So many people in the harness racing industry have learned from Merv Dillon. In a tribute to the Bendigo Advertiser Daryal Douglas said Merv Dillon kick-started his career. Many others would harbour such thoughts. Merv loved telling the storuy of how the now richly talented reinsman and trainer Grant Campbell started driving horses at the Dumosa stables at ange where his feet rested in the dust sheet of the sulky because the footrests were well out of reach. It was fitting that Campbell won the feature race during a Mrev Dillon tribute meeting organised by the Charlton Harness Racing Club in 2008. Of course Merv didn't let the opportunity pass without telling the story of the young Grant Campbell one more time. A Death Notice in Wednesday's paper from Tim and Zoe Mannix summed up Merv's standing: "A great mate and a treasured mentor".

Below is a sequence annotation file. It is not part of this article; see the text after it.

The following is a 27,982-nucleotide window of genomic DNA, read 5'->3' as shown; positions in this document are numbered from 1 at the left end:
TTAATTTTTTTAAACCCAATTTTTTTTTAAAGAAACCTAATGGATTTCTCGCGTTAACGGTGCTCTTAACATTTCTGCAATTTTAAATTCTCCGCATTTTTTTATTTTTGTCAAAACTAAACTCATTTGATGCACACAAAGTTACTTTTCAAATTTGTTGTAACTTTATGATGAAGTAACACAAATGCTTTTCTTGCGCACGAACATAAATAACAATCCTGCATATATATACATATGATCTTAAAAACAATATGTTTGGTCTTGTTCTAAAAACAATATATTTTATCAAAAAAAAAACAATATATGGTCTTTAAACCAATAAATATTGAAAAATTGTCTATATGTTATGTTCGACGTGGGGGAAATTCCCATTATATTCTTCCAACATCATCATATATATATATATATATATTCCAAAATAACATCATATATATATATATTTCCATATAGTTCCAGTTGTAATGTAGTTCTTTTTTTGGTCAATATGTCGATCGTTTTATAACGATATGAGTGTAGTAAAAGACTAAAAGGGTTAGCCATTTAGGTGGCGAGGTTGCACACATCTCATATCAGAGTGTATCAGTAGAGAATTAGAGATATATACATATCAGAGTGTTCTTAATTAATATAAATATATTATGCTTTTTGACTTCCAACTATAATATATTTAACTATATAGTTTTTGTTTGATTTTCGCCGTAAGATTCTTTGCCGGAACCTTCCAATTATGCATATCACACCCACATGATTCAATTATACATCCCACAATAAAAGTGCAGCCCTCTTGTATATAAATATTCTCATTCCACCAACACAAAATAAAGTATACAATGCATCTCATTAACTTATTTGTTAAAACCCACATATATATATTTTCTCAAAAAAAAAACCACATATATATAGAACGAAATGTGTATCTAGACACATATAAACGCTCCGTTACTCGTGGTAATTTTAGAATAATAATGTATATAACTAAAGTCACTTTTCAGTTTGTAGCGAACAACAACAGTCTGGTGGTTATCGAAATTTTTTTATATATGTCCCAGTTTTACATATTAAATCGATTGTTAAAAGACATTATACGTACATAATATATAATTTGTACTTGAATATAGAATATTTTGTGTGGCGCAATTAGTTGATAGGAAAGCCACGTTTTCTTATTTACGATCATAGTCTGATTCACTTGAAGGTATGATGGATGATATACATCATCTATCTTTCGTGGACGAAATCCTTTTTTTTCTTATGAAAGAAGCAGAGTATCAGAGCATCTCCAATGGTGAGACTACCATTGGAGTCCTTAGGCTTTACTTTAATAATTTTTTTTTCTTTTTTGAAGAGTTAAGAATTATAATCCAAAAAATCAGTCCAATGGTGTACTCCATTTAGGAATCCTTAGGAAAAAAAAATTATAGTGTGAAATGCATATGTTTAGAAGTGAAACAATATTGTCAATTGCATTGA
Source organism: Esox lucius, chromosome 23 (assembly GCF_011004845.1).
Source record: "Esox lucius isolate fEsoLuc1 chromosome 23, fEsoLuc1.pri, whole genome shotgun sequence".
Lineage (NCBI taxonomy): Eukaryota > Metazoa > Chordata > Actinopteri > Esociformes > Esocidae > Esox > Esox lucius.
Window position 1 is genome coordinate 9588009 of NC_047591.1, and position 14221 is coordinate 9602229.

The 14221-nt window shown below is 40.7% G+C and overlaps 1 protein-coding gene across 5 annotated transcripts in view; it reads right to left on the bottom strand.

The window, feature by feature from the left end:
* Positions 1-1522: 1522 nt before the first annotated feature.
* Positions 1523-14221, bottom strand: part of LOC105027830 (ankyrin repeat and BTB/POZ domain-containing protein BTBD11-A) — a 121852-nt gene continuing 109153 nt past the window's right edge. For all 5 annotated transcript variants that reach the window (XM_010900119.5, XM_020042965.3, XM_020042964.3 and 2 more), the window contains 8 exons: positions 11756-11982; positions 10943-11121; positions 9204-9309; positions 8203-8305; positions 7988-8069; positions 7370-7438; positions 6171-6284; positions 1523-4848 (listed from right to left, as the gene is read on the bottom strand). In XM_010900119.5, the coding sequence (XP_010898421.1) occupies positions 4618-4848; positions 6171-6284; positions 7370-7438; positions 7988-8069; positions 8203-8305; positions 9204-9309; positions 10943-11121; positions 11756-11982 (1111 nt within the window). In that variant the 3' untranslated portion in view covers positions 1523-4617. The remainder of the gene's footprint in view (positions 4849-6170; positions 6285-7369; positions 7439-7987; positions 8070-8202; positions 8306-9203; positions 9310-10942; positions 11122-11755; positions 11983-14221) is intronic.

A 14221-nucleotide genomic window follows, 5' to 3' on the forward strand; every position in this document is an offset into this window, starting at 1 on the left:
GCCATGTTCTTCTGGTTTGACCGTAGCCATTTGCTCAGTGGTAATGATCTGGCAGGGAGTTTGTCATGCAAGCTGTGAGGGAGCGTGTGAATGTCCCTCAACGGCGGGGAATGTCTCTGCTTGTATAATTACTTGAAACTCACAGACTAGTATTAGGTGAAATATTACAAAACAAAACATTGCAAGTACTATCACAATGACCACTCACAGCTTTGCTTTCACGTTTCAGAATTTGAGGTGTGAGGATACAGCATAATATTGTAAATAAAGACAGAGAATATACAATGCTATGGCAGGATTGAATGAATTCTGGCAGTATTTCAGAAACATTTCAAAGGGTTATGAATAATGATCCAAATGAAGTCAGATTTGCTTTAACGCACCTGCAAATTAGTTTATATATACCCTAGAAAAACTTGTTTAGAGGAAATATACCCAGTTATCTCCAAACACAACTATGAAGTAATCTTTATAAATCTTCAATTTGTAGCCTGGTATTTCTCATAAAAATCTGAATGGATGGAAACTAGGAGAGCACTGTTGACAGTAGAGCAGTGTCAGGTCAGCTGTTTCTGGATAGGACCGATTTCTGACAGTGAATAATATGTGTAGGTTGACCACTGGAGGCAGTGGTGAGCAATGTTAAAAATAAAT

The first trip to the races with Merv remains a treasured one for me. While carting a truckload of horses to a far-flung venue such as Terang was a way of life for Merv, it was a major adventure for me. The adventure got even better when he won the first race. It reached mountainous heights when he puched home the second winner. Thankfully, I would learn many times over in the following years that Merv revelled in victory and could often be heard spruiking as the horses pulled up in the back straight after the race, all the way to the parade ring and back to the stalls. But Merv was a professional and spruiking while you worked came easy to him. On the other hand, I was now part of the Merv Dillon stable which was taking all before it that night at Terang. We had won the first two races with every chance of winning the third and this was time to put the chest out and soak up the rewards of victory. Suddenly, a bellowing voiuce snapped me back to reality. "Where's that bloody water? We haven't got all night!" The fact that I moved at only one speed - very slow - became a great source of amusement for Merv through the years. As did the fact I had no issue putting gear on any horse unless it was my own, at which time I would descend into a dithering mess. Merv simply stood back and chuckled away - it was entertainment for him. His favourite story centred on a day at Stawell where true to form nothing was going right putting the gear on Winchester Arms. As the battle with the hopples, boots and bridle raged on and the minutes to race time flew past with lightning speed, Merv could hardly contain himself for he had seen something that I was biissfully unaware of - there was a shoe missing. TRue to form, my discovery of this catastrophe was the catalyst for a meltdown to which Merv casually offered: "It will be in the float". After my fruitless search of the float, Merv wandered out to the car park, retrieved the shoe from its resting place under the straw and called the farrier to have it nailed back on. It made his day. These are just a few of my favourite memories knowing Merv Dillon. I never did get to tell him how much I appreciated his goodwill and that he, partner Lyn and son Tony had helped make my first transition away from "home" that much easier through their welcome acceptance. What's special about Merv is that everyone that attends his final farewell today, along with those that can't but knew him, will have their own "Merv Mermories". Sadly last Monday those memories became a lot more special. - Rod Case